Petrosinella, the Caterpillar, and some other bookish thoughts (#amreading and watching #movies)

Below are my thoughts on two of my July picks, a couple of movies I saw over the summer, and a bonus book for any middle grade readers you know.

The Singing Bones

I loved this because it was different. The fairy tales in this book are 3D retellings, specifically sculptures — beautiful, wonderful, evocative, imaginative, interesting sculptures. There are seventy-five of them in all, each made from papier-mache, clay, and/or wax. The colors are as deceptively simple as the forms — black-as-pitch shoe polish, bright red acrylic, shiny golds, and muted earth tones. Each sculpture is paired with an excerpt from a fairy tale.

There’s a forward by Neil Gaiman, an essay by fairy tale scholar Jack Zipes, an afterward by the artist, and an annotated index, which includes a brief summary of each fairy tale. More than a few times, I found myself flipping to the back of the book to read more about the stories that inspired the sculptures. I tried, unsuccessfully, to figure out how the artist decided the order of the sculptures and accompanying excerpts. (If you’re familiar with the book, please let me know in the comments.) My favorite sculpture was Rapunzel (Rapunzel was the tower), but the collection as a whole is the real masterpiece.

Who would I recommend this book to? Anyone interested in art, especially sculpting, and/or fairy tales. At $24.99, the book’s retail price is steep. If you want to read it but are worried about the cost, see if your local library has it. Mine does!

Bitter Greens

No one can tell a story without transforming it in some way; it is part of the magic of storytelling.” —Kate Forsyth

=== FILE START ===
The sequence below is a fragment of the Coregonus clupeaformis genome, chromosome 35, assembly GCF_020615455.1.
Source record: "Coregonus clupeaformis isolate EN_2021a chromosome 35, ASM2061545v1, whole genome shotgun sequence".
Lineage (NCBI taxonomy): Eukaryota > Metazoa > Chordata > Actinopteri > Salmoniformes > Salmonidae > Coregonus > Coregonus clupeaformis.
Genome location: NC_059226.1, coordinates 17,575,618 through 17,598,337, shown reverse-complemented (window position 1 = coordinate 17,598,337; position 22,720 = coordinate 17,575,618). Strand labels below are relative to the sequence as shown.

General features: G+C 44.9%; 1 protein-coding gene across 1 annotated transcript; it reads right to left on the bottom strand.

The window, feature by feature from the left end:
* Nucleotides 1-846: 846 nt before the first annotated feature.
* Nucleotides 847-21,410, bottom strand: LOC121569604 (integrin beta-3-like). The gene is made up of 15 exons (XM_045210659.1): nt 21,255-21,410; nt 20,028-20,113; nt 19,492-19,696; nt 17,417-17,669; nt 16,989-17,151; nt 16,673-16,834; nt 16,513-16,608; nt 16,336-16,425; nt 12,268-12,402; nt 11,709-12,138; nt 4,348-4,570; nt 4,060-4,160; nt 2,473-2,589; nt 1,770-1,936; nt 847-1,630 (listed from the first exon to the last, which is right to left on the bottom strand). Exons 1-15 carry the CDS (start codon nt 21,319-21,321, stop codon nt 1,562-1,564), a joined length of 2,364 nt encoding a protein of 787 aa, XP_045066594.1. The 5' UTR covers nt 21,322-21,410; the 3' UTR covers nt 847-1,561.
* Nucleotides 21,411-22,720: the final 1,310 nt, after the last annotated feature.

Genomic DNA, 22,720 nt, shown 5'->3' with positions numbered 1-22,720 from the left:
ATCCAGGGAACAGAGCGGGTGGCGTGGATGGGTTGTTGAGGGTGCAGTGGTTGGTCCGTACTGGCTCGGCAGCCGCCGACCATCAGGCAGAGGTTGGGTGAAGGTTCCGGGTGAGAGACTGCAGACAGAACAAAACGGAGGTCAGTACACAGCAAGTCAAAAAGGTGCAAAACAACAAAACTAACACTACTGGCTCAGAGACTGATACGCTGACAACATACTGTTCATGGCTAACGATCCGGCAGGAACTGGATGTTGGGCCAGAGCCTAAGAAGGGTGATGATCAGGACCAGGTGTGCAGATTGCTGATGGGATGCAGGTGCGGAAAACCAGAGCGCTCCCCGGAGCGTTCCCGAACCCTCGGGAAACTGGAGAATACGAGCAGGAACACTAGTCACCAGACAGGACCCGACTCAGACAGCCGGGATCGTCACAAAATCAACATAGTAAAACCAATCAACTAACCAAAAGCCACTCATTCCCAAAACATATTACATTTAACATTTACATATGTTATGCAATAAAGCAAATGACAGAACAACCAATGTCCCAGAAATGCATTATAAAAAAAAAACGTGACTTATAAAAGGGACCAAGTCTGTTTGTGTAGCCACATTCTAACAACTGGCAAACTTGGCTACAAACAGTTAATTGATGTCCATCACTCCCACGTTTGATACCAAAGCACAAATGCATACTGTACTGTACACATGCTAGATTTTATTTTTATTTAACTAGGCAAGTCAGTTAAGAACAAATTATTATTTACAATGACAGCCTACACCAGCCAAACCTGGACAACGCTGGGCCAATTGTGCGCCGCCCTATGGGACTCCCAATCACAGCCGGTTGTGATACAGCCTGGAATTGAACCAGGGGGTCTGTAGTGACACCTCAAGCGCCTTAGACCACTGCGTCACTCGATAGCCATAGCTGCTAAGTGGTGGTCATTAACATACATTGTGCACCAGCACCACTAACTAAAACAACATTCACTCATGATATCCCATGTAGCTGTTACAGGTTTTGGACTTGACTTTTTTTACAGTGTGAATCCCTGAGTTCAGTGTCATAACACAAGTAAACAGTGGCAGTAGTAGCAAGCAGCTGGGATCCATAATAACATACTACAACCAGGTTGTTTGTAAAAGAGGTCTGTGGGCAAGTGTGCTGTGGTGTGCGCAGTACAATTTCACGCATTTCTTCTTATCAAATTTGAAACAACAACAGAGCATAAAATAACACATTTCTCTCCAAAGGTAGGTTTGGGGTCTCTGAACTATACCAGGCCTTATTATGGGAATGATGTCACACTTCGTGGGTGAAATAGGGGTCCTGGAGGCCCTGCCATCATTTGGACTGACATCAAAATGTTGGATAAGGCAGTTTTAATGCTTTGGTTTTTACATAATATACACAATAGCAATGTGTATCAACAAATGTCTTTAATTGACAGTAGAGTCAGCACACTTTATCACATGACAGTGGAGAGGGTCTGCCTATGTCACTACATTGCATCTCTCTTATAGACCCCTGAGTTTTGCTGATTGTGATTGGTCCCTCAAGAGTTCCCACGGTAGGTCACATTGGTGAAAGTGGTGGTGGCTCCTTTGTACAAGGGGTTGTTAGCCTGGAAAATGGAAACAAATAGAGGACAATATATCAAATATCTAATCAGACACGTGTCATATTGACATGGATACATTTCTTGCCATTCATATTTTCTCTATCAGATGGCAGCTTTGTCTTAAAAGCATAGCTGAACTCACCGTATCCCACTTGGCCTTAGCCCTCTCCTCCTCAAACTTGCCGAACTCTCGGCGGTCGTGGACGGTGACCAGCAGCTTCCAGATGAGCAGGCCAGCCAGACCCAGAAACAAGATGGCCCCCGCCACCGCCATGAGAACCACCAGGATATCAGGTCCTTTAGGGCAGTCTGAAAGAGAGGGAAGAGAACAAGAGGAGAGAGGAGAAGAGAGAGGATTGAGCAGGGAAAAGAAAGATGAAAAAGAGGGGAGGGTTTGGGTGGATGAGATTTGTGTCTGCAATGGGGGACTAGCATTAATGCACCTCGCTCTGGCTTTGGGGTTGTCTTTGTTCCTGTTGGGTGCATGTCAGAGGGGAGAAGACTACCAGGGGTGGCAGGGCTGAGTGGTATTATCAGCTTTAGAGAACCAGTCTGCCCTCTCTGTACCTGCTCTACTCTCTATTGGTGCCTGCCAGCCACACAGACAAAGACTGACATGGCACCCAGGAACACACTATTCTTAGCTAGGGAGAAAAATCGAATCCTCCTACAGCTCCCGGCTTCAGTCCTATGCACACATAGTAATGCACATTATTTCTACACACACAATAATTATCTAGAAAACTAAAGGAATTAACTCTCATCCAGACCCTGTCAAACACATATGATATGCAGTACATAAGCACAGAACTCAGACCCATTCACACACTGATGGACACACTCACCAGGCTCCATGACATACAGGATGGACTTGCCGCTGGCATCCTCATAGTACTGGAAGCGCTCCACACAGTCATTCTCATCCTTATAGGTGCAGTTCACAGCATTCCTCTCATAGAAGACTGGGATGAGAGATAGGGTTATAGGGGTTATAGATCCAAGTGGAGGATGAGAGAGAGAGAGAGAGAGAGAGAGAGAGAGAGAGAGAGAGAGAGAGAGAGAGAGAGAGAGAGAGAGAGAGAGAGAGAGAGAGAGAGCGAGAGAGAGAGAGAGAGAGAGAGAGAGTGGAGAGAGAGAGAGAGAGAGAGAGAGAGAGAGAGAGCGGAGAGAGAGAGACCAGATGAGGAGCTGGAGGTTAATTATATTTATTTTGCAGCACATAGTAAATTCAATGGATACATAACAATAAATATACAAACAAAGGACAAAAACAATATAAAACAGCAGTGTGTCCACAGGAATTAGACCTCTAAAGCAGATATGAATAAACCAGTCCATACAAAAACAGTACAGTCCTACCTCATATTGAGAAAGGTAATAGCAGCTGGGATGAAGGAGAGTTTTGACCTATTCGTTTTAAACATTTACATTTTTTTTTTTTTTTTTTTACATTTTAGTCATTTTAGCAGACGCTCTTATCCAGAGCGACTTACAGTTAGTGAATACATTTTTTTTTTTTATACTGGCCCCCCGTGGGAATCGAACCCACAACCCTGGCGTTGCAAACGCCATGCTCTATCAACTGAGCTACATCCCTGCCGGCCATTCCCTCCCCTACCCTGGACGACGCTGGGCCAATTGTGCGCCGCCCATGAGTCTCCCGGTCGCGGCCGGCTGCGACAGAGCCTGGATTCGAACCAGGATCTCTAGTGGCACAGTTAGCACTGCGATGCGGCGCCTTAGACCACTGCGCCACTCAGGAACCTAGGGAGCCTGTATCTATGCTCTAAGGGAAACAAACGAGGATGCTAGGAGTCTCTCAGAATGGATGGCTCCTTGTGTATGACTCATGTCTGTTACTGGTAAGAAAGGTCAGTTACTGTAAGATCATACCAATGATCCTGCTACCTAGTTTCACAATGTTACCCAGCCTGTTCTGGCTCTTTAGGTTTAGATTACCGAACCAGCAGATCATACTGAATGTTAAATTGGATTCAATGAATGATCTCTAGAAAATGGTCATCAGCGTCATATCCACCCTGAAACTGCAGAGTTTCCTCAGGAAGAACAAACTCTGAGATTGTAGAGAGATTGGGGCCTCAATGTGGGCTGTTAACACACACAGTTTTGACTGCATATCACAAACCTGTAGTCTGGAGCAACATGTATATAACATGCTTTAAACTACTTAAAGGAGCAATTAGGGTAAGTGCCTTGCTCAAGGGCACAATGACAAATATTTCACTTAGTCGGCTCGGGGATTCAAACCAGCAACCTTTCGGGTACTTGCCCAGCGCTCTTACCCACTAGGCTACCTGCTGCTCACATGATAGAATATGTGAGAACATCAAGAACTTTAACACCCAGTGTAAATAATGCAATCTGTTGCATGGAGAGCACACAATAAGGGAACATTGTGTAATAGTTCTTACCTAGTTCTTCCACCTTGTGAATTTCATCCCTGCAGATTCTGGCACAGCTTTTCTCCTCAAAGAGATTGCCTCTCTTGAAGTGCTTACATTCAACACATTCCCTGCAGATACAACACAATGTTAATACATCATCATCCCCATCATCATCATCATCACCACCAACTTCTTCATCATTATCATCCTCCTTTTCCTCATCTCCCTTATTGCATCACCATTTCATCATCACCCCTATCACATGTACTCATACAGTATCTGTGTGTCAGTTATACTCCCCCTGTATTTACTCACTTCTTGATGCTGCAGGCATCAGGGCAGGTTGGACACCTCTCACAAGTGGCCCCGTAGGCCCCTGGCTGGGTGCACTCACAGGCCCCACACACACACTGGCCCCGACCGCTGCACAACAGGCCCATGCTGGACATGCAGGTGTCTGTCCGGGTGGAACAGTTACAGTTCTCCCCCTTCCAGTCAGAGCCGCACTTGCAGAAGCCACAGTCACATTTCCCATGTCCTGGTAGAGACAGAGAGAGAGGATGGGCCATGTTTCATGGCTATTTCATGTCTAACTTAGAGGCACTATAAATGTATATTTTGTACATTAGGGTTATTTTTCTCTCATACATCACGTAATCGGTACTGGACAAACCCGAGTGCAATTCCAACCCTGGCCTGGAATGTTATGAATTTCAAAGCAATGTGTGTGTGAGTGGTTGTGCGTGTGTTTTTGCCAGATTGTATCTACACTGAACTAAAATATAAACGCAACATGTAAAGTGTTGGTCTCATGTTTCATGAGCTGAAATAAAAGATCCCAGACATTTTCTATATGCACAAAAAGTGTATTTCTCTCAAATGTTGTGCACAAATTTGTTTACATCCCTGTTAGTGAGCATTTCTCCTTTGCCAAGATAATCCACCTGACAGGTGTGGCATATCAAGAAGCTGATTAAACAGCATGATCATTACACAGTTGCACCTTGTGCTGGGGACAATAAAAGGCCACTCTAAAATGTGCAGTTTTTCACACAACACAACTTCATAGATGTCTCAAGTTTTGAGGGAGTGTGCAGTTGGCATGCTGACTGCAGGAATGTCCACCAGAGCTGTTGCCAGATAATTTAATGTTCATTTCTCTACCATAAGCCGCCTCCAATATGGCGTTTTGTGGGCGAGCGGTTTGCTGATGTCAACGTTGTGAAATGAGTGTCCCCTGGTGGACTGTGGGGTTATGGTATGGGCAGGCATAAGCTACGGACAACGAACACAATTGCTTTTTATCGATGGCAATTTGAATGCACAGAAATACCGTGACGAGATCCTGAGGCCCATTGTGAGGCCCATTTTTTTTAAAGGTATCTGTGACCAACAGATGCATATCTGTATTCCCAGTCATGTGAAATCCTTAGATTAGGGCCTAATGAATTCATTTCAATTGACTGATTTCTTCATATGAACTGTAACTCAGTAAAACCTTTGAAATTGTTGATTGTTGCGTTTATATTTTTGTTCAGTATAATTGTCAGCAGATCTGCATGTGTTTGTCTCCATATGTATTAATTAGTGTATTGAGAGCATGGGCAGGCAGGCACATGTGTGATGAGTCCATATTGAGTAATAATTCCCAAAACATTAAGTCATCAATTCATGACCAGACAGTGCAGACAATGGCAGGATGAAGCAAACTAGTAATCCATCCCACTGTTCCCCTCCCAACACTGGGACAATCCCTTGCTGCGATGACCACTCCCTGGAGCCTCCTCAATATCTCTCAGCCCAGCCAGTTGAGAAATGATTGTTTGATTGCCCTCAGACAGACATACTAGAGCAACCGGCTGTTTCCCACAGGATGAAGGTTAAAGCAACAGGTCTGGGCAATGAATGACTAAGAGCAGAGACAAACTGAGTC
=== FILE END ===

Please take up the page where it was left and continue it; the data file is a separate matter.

This book was terrific and part of the reason I took so long to post my thoughts on it was that I wanted to write something better about it. But I ran out of time. Better to share my jumbled notes than nothing at all.


The author builds her story around the inquisition, the plague, religious freedom, women’s rights, torture, murder, rape… and yet, the entire book isn’t weighty. Whole sections are devoted to fashion and court life and the fairy tale retelling is written simply at times, especially the dialog. But it’s obviously intentional and it works. Late in the book, another minor character seems to be a stand in for the author herself when she describes how the character weaves her web of words: “It was a vivid tale, filled with reversals and unexpected twists and Henriette-Julie told it with all the drama and simplicity of a good storyteller.”

A great lesson in how to make a good villain. It’s not enough to give the villain as much if not more strength than the heroine. It’s not enough to give the villain a good, or even great, motive. The best villains are people who have the potential to be heroines.

“Three women searching for freedom and love”… is the author testing the theory that a woman can’t have both at the same time?